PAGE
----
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What is Wheelchair Curling?
Male and female athletes can both participate in teams of mixed gender. Rules and regulations are similar to the non-disabled version of the sport, however sweeping the ice in front of the stone is not used in wheelchair curling
As well as the rules and regulations being similar to non-disabled curling, so is the aim; to slide a stone down the ice and aim for the centre of a target. Teams try to prevent each other from achieving the aim of the game by sliding stones in the way of the stones of their opponent or by knocking opponents’ stones out of the playing area.
How to Get Started
All athletes participating in the sport compete in wheelchairs. They must have a disability that permanently limits the use of their lower limbs meaning they are wheelchair dependent or only able to walk short distances. No special equipment is required to get started.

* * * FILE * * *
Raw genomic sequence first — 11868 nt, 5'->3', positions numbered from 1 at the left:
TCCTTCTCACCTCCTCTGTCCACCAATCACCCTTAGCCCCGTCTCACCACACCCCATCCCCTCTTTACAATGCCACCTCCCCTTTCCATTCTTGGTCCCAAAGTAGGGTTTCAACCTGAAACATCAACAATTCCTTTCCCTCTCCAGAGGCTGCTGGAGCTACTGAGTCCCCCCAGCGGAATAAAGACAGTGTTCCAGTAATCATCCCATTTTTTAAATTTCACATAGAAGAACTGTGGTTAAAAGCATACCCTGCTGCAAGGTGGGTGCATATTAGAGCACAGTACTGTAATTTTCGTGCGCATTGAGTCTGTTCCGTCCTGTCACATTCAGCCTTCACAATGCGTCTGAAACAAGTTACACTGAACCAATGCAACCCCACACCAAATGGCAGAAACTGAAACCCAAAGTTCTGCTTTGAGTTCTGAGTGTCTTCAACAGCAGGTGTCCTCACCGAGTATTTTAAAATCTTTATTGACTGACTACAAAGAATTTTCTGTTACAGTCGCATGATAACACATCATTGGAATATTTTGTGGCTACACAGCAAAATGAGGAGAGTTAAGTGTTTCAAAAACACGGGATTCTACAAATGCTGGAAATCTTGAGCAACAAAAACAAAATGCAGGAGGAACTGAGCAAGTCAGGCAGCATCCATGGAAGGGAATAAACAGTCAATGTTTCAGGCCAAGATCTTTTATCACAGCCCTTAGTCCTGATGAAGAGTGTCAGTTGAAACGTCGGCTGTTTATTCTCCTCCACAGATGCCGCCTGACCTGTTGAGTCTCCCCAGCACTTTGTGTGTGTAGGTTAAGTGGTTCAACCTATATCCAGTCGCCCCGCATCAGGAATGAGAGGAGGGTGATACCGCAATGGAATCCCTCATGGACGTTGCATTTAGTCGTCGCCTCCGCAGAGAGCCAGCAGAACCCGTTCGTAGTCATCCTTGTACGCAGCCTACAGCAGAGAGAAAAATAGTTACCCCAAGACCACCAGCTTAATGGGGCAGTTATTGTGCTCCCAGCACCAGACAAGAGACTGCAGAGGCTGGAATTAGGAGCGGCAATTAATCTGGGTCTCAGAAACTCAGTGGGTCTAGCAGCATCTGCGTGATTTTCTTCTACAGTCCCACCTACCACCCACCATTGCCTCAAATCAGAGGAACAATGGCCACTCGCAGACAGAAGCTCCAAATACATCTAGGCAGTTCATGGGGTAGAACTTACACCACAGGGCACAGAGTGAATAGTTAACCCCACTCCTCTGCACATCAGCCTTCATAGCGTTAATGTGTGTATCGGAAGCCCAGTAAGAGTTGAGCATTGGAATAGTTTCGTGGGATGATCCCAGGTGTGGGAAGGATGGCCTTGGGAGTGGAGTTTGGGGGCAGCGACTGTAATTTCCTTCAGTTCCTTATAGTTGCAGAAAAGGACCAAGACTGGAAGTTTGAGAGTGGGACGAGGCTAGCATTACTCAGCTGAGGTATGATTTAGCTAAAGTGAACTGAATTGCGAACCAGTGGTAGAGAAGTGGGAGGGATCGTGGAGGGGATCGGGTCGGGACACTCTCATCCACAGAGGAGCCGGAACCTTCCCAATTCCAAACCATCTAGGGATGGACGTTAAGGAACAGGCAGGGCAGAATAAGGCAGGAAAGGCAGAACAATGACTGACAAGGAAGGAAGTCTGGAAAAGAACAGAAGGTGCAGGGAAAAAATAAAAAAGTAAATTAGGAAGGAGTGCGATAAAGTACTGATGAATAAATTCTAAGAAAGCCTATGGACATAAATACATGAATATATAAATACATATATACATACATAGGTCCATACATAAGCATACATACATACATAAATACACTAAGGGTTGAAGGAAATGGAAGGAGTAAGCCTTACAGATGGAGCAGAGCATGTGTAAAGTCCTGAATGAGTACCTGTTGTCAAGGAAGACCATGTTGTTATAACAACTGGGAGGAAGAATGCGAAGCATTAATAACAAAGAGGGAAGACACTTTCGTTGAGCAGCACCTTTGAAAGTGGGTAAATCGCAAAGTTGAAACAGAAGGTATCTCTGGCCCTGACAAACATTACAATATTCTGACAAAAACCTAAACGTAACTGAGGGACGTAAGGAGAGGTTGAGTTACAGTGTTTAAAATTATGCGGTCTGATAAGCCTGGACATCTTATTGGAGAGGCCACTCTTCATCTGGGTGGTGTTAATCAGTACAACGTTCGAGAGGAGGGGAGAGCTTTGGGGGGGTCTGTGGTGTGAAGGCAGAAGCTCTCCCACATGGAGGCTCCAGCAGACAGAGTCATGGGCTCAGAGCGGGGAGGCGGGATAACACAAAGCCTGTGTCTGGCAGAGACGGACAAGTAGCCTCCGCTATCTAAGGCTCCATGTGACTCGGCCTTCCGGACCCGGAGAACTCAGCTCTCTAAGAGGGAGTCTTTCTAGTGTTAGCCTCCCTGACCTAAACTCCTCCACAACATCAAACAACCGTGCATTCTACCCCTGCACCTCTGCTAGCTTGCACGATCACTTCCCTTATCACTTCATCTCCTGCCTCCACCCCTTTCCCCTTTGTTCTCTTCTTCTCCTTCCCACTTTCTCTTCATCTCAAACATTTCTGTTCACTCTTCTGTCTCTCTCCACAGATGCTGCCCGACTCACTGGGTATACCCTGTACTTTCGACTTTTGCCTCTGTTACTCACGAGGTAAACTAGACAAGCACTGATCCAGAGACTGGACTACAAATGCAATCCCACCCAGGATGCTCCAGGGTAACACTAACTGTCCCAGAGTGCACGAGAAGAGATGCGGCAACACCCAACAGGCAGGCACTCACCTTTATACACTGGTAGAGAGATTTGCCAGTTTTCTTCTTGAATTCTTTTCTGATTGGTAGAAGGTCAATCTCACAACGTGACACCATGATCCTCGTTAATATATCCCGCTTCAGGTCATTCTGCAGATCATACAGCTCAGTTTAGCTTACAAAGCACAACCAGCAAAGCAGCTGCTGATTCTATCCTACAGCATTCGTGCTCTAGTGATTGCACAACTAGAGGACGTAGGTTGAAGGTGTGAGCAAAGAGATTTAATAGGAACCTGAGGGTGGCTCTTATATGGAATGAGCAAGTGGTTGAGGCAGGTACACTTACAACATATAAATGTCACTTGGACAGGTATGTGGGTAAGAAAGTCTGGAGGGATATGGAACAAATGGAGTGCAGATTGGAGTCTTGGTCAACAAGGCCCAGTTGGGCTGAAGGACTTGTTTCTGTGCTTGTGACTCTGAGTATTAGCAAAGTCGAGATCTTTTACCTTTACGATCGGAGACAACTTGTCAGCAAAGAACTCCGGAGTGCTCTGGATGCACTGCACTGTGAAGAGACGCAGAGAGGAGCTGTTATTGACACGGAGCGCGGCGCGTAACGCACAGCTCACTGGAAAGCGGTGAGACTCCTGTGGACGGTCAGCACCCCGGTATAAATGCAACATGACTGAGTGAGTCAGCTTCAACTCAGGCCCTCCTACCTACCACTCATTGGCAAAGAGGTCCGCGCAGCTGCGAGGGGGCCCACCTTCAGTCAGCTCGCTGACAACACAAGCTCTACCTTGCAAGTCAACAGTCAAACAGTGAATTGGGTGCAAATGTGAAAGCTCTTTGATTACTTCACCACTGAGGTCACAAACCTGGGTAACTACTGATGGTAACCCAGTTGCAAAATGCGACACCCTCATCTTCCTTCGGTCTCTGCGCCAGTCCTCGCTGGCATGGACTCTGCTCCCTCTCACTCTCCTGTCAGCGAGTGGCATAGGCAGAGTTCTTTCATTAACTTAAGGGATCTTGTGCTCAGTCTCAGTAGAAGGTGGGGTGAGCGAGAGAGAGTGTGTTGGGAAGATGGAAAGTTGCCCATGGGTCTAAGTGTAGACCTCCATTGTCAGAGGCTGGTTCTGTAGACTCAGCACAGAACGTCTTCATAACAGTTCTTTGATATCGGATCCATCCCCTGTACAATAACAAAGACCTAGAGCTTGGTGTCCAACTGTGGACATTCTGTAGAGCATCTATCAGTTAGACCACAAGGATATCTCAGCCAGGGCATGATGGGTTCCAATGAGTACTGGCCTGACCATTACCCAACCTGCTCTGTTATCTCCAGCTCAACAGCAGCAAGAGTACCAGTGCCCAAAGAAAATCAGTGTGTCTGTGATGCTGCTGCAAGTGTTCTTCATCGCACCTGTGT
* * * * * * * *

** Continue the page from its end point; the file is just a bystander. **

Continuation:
You can use a regular wheelchair, although you will need to make sure your wheels are clean before going on the ice! Most rinks will also have chairs and equipment to borrow to help you to get started ... but remember to wrap up warm!
Paralympic Wheelchair Programme
"British Curling operates an innovative wheelchair curling programme, providing athletes with the support, on and off the ice, to enable them to compete with the very best since the sport was embraced by the World Curling Federation (WCF).Led by British Curling’s Paralympic Head Coach Sheila Swan, a former world champion curler, the programme’s athletes have consistently delivered medals at Paralympic and World level."
What’s near me?
Wheelchair Curling in Great Britain is popular especially in Scotland; where there are wheelchair curling clubs that athletes are able to access.
Outside of Scotland wheelchair curling clubs are rare and normally athletes chose to join non-disabled/inclusive clubs.
New Age Kurling
New Age Kurling is an adapted form of curling, that can be played indoors on any smooth, flat surface, such as a sports hall, rather than on ice.